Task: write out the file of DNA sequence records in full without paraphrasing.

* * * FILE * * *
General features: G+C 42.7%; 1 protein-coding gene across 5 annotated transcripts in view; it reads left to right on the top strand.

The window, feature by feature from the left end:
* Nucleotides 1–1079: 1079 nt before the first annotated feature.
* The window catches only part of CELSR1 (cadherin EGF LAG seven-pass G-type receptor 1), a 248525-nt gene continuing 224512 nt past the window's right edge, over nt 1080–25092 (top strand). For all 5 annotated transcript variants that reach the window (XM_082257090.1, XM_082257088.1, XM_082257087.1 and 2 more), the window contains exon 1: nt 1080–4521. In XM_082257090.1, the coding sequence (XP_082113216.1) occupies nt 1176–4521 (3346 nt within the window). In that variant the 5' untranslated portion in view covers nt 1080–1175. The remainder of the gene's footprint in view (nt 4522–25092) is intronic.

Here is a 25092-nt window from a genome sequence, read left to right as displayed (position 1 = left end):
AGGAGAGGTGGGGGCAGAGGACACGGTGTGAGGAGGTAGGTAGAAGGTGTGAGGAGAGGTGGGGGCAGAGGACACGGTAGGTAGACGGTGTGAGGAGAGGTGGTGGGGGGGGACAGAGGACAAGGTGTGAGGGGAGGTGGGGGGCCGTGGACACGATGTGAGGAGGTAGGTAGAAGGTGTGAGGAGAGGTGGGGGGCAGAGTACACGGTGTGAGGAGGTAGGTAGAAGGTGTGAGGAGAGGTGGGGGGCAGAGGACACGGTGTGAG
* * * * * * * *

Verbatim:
General features: G+C 42.7%; 1 protein-coding gene across 5 annotated transcripts in view; it reads left to right on the top strand.

The window, feature by feature from the left end:
* Nucleotides 1–1079: 1079 nt before the first annotated feature.
* The window catches only part of CELSR1 (cadherin EGF LAG seven-pass G-type receptor 1), a 248525-nt gene continuing 224512 nt past the window's right edge, over nt 1080–25092 (top strand). For all 5 annotated transcript variants that reach the window (XM_082257090.1, XM_082257088.1, XM_082257087.1 and 2 more), the window contains exon 1: nt 1080–4521. In XM_082257090.1, the coding sequence (XP_082113216.1) occupies nt 1176–4521 (3346 nt within the window). In that variant the 5' untranslated portion in view covers nt 1080–1175. The remainder of the gene's footprint in view (nt 4522–25092) is intronic.

Here is a 25092-nt window from a genome sequence, read left to right as displayed (position 1 = left end):
AGGAGAGGTGGGGGCAGAGGACACGGTGTGAGGAGGTAGGTAGAAGGTGTGAGGAGAGGTGGGGGCAGAGGACACGGTAGGTAGACGGTGTGAGGAGAGGTGGTGGGGGGGGACAGAGGACAAGGTGTGAGGGGAGGTGGGGGGCCGTGGACACGATGTGAGGAGGTAGGTAGAAGGTGTGAGGAGAGGTGGGGGGCAGAGTACACGGTGTGAGGAGGTAGGTAGAAGGTGTGAGGAGAGGTGGGGGGCAGAGGACACGGTGTGAG